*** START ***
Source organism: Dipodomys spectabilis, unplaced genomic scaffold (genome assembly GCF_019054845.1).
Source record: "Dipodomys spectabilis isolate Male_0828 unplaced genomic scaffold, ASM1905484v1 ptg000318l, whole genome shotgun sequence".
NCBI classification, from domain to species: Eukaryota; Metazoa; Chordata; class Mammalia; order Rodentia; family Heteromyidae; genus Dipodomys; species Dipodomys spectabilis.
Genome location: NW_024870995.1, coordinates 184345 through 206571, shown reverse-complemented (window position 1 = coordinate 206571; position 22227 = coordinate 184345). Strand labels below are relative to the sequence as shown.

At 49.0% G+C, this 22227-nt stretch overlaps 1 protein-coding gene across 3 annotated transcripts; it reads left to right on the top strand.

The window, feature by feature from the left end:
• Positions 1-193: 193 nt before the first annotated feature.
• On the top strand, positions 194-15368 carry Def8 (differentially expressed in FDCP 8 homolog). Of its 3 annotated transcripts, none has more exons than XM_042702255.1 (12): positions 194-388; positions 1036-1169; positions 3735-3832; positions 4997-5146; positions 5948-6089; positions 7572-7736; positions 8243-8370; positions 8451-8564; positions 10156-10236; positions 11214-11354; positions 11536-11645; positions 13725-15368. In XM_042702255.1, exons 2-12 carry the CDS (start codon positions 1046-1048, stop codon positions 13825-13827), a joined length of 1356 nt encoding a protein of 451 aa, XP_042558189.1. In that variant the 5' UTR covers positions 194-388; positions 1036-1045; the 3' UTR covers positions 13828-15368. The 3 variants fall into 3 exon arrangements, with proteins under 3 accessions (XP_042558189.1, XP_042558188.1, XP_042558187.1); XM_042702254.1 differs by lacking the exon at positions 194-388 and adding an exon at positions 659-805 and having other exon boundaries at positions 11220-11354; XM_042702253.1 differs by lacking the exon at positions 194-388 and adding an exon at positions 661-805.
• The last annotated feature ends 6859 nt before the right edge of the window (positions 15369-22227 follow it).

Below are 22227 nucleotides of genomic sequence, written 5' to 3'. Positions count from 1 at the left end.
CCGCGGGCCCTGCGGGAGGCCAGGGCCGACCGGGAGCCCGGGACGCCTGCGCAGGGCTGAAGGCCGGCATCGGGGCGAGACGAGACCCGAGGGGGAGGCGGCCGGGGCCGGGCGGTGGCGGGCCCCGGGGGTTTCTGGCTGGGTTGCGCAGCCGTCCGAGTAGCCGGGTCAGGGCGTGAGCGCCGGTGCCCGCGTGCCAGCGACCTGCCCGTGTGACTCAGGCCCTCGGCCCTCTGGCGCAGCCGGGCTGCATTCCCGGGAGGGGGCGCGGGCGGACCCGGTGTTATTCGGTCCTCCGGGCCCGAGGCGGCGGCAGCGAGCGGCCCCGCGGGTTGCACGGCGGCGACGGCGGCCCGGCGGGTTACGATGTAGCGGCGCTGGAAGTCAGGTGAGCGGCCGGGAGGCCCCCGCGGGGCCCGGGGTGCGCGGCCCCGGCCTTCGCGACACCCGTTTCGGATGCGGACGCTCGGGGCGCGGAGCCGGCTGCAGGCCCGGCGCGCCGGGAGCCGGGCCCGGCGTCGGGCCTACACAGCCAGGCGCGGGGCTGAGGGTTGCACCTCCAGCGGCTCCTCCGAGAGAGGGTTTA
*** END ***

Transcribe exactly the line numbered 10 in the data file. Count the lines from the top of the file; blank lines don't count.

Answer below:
Below are 22227 nucleotides of genomic sequence, written 5' to 3'. Positions count from 1 at the left end.